Flying fishtails! Well, not exactly. Instead, the singing sirens of "The Little Mermaid" glide about on Heelys, their arms whirling in faux balletic motion, occasionally accompanied by the thwack of an errant fin or tail punishing some hapless ensemble member.
Flying fishtails! Well, not exactly. Instead, the singing sirens of “The Little Mermaid” glide about on Heelys, their arms whirling in faux balletic motion, occasionally accompanied by the thwack of an errant fin or tail punishing some hapless ensemble member. If those figures sound more like Ice Capades refugees than the enchanting inhabitants of a persuasively rendered, magical underwater kingdom, then that’s part of the problem with Disney’s latest bid for Broadway residency. The massive brand power of the beloved 1989 animated feature might make disappointment over the show’s diluted charms irrelevant. But the impression remains that this is a case of winning material hitched to the wrong creative team.
The musical has been somewhat improved since its Denver tryout last summer, with producers making use of the additional time when the planned December New York opening was delayed by the Broadway stagehands strike. Some — but by no means all — of the visual clutter has been stripped back, some of the more mystifying costumes have acquired a little definition, and the show makes considerable gains in intimacy, framed by the Lunt-Fontanne stage.
That theater was home — during most of its 13-year New York run — to “Beauty and the Beast,” the first of the Disney screen-to-stage confections to hit Broadway, which prospered despite a tepid critical welcome and a pedigree owing more to theme-park entertainment than musical theater. While the ambitions of Disney’s theatrical division have evolved since then in the artistically groundbreaking wake of “The Lion King,” “Mermaid” is in many ways an Anaheim throwback.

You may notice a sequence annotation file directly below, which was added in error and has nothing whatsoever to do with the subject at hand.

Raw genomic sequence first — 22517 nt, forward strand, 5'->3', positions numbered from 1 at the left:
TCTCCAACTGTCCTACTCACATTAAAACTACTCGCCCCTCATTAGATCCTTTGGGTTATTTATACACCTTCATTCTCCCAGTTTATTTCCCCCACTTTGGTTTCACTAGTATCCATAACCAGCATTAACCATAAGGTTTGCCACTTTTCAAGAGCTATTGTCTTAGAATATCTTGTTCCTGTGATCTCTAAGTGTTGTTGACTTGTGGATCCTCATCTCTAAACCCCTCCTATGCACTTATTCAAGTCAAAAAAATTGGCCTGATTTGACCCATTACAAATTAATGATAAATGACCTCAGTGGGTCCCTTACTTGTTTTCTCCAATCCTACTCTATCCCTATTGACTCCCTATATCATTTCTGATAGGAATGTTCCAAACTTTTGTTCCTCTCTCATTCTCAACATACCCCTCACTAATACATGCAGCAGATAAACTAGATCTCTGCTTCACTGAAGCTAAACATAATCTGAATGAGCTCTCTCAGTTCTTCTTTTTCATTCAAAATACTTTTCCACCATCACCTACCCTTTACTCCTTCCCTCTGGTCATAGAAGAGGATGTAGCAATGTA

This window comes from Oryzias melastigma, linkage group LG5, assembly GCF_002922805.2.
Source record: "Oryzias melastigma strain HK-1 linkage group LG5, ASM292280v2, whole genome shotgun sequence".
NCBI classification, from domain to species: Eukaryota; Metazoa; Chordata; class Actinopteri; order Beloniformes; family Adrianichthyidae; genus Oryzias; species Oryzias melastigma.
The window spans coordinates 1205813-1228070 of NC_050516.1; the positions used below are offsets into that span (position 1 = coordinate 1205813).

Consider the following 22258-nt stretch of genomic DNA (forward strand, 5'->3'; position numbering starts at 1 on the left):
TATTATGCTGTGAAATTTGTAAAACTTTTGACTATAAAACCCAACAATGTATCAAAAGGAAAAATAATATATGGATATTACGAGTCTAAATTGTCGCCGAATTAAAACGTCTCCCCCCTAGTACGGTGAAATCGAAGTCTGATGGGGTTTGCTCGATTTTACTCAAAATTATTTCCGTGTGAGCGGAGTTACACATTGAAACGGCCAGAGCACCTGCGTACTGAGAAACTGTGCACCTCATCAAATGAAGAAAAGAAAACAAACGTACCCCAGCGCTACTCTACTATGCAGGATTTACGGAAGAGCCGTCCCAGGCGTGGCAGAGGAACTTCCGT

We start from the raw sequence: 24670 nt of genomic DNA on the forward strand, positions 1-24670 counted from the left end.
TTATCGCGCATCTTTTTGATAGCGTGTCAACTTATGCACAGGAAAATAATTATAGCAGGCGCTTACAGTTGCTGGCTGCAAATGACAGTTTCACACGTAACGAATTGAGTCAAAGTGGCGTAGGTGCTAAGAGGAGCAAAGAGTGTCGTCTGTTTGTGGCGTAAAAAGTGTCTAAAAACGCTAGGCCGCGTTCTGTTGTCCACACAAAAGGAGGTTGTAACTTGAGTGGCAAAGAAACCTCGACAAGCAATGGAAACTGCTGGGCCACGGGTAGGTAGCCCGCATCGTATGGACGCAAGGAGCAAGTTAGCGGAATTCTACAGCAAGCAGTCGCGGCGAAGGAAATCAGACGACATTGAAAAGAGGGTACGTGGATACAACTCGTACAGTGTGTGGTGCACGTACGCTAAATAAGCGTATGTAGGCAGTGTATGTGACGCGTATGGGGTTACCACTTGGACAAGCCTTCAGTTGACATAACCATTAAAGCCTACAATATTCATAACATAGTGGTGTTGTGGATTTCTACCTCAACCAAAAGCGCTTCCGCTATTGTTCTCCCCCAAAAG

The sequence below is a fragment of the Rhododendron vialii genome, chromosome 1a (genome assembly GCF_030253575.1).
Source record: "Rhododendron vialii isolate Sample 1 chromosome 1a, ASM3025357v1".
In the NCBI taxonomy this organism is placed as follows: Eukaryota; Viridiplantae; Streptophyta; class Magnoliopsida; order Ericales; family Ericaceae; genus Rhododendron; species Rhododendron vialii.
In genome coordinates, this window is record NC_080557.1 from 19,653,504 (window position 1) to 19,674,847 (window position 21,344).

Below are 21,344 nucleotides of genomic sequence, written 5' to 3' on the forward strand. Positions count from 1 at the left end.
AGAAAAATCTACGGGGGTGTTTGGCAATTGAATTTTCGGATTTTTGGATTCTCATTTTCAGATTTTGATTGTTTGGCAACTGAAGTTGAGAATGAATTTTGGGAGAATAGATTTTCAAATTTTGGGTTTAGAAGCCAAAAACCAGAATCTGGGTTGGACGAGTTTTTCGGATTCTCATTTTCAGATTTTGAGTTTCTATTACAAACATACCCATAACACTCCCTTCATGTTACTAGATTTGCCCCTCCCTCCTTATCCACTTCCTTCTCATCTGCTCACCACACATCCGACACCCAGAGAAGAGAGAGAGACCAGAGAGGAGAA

Although shaped by lead creatives versed in the high-art world of opera — director Francesca Zambello, set designer George Tsypin and costumer Tatiana Noginova — this is a show of chiefly juvenile distractions. Stronger on color than design cohesion, its gaudy kitsch has neither the dazzling stagecraft of “Lion King” nor the impressive scale and storybook quaintness of “Mary Poppins.”
Sierra Boggess’ Ariel is a perfectly lovely, vocally accomplished lead, but Doug Wright’s book somehow loses the fundamental quality that made Disney’s update of the Hans Christian Andersen tale so captivating onscreen — the mermaid who longs to be human and join her true love on land has traded plucky, independent spirit for generic sweetness.
No less deprived of personality despite an expanded role here is her inamorato, Prince Eric (Sean Palmer), a chiseled hunk given a couple of drippy numbers. (Alan Menken and Glenn Slater’s mostly unmemorable new songs supplement the handful of enduring originals by Menken and the late Howard Ashman.)
In a deadpan turn from Sherie Rene Scott decked out in Noginova’s tentacled Elizabethan squid skirt and a stunner of a platinum Medusa wig, sea witch Ursula makes a more vibrant impression. She sparks up the action with “I Want the Good Times Back,” a Vegas-style ode to the mean old days before she was banished by her brother King Triton (Norm Lewis, a hot merdaddy with silver tresses and ripped torso).